How To Choose Between SolidWorks, CATIA, and Inventor

Presently, 2D and 3D design software often have grand names like 3D Product Lifecycle Management Suite. The software packages fill some or all of the needs in a product “lifecycle”: conceptualization, designing, manufacturing, engineering, testing, deployment, etc. For instance, AutoCAD is mainly a design tool, and basically not used for manufacturing or product lifecycle. CATIA is great for conceptualization and designing.


CATIA is an acronym for Computer Aided Three-Dimensional Interactive Application

This software is used by the massive automotive and aeronautical companies. Boeing, Airbus, and Bombardier use CATIA for their planes. Both 777 and 787 were designed in CATIA.

Mainly CATIA isn’t taught at college level and not used by small businesses because the licensing is quite expensive. You can learn it in-house by private trainers.

CATIA version 4 is based on Unix, and some companies are yet using V4, but in the last few years, the big names switched to V5, the Windows-based version of the software.

CATIA already has a Version 6, yet Windows-based, but basically, CATIA is quite expensive that not many of the big companies have migrated to it.

CATIA is customisable too. V4 can be tailored with the help of FORTRAN and C. CATIA V5 can be tailored using VB in the Visual Studio environment, or C++.


SolidWorks is a 3D CAD program which runs on Windows. Being most widely used 3D CAD program on the planet, it’s less expensive than CATIA. AutoDesk’s Inventor is a competitor for SolidWorks, but it’s newer and couldn’t tackle SolidWorks’ market share, till date.

SolidWorks is used by more number of industries in the product designing and manufacturing sector mainly because it is more affordable. SolidWorks has a student version as well, so with required credentials you can get a working version of the software for some lesser dollars, and you can study the classes at your local college or university and get a certification which can increase your marketability.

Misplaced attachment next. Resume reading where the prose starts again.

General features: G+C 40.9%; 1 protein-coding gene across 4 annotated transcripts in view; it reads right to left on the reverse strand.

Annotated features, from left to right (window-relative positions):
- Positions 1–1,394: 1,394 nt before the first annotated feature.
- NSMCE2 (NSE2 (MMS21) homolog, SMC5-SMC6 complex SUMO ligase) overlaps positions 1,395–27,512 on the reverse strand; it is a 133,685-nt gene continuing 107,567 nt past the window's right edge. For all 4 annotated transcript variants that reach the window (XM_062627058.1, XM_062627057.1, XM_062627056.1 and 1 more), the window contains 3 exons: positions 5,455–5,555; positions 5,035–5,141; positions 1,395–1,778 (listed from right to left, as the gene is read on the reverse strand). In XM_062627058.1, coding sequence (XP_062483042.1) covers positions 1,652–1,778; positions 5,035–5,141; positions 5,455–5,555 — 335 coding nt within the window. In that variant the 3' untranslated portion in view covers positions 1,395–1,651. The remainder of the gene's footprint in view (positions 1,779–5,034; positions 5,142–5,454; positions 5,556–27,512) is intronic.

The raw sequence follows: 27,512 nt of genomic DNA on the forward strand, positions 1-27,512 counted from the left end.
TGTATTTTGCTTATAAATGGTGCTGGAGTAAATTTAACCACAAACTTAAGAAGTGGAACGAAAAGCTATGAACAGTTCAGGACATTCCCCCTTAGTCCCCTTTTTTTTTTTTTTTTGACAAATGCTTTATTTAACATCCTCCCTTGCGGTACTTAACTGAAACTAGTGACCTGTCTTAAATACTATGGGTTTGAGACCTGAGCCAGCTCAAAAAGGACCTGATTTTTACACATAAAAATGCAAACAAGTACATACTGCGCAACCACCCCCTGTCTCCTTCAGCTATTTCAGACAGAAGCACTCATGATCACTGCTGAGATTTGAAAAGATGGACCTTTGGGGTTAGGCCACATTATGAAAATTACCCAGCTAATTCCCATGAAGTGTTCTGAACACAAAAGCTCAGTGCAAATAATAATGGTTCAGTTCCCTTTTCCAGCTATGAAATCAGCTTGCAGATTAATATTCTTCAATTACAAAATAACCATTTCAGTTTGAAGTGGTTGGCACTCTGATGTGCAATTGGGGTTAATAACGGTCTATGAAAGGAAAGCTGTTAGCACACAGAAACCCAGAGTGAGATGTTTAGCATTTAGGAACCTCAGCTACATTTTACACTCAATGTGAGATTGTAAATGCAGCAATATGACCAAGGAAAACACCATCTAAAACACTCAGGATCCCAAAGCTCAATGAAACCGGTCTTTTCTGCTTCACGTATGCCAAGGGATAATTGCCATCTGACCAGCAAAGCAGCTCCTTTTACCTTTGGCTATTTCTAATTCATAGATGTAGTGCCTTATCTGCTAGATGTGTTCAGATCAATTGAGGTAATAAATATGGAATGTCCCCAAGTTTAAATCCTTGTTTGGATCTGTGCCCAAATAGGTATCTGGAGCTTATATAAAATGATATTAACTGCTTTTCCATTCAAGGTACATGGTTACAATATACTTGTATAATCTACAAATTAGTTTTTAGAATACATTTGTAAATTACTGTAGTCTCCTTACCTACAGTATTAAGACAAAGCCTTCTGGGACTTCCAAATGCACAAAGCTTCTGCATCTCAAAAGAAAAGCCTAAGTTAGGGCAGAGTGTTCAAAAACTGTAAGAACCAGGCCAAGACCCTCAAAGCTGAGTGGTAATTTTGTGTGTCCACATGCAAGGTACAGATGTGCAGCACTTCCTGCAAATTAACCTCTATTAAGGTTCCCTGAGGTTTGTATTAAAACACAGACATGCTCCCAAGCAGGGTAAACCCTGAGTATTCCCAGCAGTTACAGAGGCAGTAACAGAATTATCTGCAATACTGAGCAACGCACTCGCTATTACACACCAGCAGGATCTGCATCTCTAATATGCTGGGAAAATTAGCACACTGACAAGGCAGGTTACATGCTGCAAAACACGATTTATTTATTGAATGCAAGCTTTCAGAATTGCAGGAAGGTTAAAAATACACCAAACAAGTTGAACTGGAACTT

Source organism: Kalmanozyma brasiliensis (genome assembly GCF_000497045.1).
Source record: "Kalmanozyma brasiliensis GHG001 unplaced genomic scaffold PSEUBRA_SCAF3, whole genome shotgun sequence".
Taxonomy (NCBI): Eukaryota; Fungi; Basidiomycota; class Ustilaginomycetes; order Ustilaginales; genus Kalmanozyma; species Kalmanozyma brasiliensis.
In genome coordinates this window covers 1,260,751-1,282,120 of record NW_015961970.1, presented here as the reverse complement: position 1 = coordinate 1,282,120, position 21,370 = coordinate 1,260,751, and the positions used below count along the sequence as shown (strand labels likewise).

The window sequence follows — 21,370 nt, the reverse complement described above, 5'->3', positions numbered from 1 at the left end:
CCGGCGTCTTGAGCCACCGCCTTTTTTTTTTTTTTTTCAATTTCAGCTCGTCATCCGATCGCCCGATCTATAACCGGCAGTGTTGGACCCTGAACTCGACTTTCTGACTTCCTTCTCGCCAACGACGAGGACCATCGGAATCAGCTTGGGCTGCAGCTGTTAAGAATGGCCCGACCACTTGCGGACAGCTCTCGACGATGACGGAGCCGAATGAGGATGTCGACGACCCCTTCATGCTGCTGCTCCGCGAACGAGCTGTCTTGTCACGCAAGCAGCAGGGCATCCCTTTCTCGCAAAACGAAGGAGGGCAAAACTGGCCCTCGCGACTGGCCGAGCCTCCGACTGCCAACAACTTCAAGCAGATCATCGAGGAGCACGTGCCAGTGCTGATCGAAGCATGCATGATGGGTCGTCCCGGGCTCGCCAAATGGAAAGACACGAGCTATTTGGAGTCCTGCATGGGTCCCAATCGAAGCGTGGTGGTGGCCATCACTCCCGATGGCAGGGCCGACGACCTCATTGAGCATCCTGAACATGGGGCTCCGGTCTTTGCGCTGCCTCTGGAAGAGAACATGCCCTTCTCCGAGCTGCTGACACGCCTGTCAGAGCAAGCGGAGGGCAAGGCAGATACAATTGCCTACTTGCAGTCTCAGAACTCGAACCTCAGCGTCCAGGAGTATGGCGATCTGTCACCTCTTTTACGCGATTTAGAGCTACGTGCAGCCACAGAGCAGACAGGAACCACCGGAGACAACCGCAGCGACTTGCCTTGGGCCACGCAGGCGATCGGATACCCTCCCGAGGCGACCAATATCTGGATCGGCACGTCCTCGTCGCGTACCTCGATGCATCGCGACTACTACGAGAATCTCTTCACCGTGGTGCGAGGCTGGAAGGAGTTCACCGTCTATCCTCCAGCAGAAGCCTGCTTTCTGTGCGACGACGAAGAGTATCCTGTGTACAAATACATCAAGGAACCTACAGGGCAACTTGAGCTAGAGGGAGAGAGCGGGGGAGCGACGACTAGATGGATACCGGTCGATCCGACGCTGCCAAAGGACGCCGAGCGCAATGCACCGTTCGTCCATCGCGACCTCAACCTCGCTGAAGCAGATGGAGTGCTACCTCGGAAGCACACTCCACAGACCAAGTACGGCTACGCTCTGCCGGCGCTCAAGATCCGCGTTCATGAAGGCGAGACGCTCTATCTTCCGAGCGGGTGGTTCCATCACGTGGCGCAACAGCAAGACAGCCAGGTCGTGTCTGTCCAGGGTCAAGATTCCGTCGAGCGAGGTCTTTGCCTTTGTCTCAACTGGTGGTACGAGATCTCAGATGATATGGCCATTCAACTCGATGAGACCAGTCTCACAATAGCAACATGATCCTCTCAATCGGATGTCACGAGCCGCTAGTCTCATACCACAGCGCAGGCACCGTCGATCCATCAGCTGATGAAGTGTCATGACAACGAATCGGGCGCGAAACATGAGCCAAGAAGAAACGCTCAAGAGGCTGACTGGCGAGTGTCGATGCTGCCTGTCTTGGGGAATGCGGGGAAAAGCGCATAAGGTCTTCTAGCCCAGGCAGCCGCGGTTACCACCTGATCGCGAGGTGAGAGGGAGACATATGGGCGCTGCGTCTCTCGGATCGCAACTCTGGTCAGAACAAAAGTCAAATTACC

SolidWorks was the first to use the “End of Part Marker”. Inventor and CATIA use this now, as well. SolidWorks introduced advanced and cool mates like gear, followers & cams, which allow you model the movement of gear assemblies. Inventor incorporates this now, as well.

SolidWorks has several add-on utilities which can be separately purchased from the main license.

The Design Validation products include:

  • Simulation, which allows you test how your models can behave as physical objects, and Simulation Premium, allows you do the same thing even if you are without a background in chemical or mechanical engineering.

  • Motion is a virtual prototyping tool which allows you to see your model in action, to make sure that it works properly.

  • Flow Simulation tests fluid-flow and thermal analysis on your virtual prototypes.

  • Sustainability calculates the environmental impact of your models.

  • Then there are the PDM, collaboration & communication tools. 

  • eDrawings and SolidWorks Viewer allow you to share your designs with the client even if they don’t have SolidWorks

Here we brief the SolidWorks utilities:

  • A toolbox is a part library with great ways of placing and sizing the parts.

  • Utilities are used to identify differences between two versions of the same part, and to make edits.

  • FeatureWorks is a utility to recognize features that allow you import and improve 3D models.

  • Routing is done for electrical mapping.

  • Moldflow Xpress is a mold design validation tool